The dust bunny revolution

I’d rather save the world than sweep the kitchen floor. In fact, right now I should be cleaning up the damn dust bunny beside my computer desk, but I’d rather work with ideas than dust.

I’d rather save the world than sweep the kitchen floor. In fact, right now I should be cleaning up the damn dust bunny beside my computer desk, but I’d rather work with ideas than dust.

I wish I felt differently. I wish I could see household work as a soulful practice, not an intrusion. But I’m not there yet. If I end up with spare time, my first impulse is to chip away at my advocacy and organizing job, not bake biscuits or clean neglected corners. Like the finger-wagging truism on the fridges in too many left-leaning houses says, “Everyone wants a revolution, but no one wants to do the dishes.”

Along with dishes, I put the following tasks in the category of household work: growing one’s food, cooking, cleaning, laundry and caring for children, the elderly and others who cannot manage the essentials of life (I’m referring largely to the unpaid versions of these tasks). The list could be longer, but you get the idea.

Making pickles

It’s not that I harbour categorical disdain for all such tasks. I don’t mind making pickles, I love hanging out with my little boy and I could write an article about the satisfaction of growing my own potatoes. But the truth is, I’d rather write the article than dig the potatoes. I’d rather advocate for better farm policy or organize a local food campaign than labour in the dirt. In fact, part of me would like to eat Cheerios out of a disposable bowl three times a day so I would have more time to make the world a better place.

In her playfully indicting poem, “A man has to make waves,” Robyn Sarah says household and family will “warm” a man, but “an unquiet thing in him” will drive him to make waves out in the world. I’m guilty as accused. I want to be an excellent husband, father and gardener, but that’s not all I want. Of course, it’s not only men who are afflicted with extra-domestic compulsions, but gender dynamics are a key factor in the devaluation of household work.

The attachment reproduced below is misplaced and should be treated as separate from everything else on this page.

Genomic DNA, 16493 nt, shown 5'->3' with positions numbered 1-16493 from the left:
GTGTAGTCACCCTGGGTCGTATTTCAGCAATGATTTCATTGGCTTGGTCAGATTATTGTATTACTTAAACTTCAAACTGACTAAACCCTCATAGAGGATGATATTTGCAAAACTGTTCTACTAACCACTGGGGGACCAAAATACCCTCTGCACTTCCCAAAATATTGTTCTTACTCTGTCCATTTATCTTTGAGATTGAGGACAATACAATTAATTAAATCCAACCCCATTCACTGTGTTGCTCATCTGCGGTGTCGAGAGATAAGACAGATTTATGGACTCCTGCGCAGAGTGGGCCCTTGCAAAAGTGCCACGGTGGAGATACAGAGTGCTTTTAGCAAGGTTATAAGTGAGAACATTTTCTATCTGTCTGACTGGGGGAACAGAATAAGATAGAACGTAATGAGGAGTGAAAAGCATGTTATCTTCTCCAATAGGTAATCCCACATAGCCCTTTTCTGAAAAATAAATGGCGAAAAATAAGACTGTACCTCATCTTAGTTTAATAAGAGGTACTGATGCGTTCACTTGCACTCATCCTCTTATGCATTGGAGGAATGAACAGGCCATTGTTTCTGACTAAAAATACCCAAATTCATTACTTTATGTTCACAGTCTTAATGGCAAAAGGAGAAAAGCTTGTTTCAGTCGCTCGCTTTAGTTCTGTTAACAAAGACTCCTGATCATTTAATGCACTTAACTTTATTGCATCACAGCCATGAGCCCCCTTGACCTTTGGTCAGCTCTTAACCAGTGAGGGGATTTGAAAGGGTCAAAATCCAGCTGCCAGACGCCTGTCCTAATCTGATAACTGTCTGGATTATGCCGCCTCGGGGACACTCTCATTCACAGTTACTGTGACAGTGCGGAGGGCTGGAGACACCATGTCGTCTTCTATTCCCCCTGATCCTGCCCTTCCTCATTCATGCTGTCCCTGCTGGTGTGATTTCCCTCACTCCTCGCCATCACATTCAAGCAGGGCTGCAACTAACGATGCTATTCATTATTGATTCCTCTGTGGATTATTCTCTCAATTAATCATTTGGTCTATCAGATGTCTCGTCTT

Other cultural biases join with gender factors to enforce a hierarchy among different kinds of work. One could say that progress itself – a cultural cornerstone – is a move away from household work. Progress moves us “beyond” subsistence, which bears a resemblance to household work, and beyond manual labour, a category into which most household tasks fall. In her book Animal, Vegetable, Miracle, Barbara Kingsolver laments the “powerful presumption that education is a key to moving away from manual labour and dirt.” Education prepares us to do “more” than “just” household duties.

Amount of work

Cultural value is also attached to the amount of work done. The common success stories are of tireless people who achieve. Workaholism may carry some negative connotation, but its results are regularly lauded. Productivity reigns, often at the expense of the household.

Part of me would like to eat Cheerios out of a disposable bowl … so I would have more time to make the world a better place.

This value system has shaped me all too much. It has also shaped the “progressive” world-changer subculture. There are exceptions – Gandhi and Dorothy Day come to mind – but look at progressive media and note which sort of people are held up and why. They’re more likely educated, well-travelled (the further from home the better) overachievers making their mark in the world than people who cut back their NGO hours to care for aging parents.

Unlearning these values is essential to creating a better world, even if it decreases our productivity. In my slow attempt to rearrange my perspective on work, I try to focus on living out fairness in all aspects of my life. I remind myself that if I don’t do household work, someone else will, whether that’s my wife, a migrant cucumber picker in California, or an energy-sucking Cheerio-making machine. My aversion to household work implies that some people (like me) should do “important” work while others do the unimportant work. This hierarchy hardly seems like the path to a fairer world.

Extract ourselves

Exploitation is often related to the fact that some work is considered more important than other work, and, as an extension, some people are considered more important than others. When we do our own work, we extract ourselves, at least in some cases, from exploitative dynamics.

This also provides occasion for practical solidarity. When I’m bent over a row of onions, I experience solidarity with people bent over in fields around the world. The same is true when I’m cleaning the toilet or washing clothes (at least if I can quit grumbling and become present to the task). This solidarity, limited though it is, can add an element of ritual to my work.

Household work has a leveling and humbling quality. As such, it is the perfect antidote to ego-laiden wave-making. And perhaps it is exactly those qualities of household work that make it more vital to creating a better world than my productivity.

All that said, writing about it is easier than actually readjusting gut-level impulses. In the end, the best I have is Robyn Sarah’s advice. She says the only way to still the “yen to make waves” is to “seize it by the horns / and offer it up to God.” That’s more poetic than specific, but maybe discovering the poetry and art of household work is exactly the point.

Will Braun is a former editor of Geez.

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Issue 17, Spring 2010

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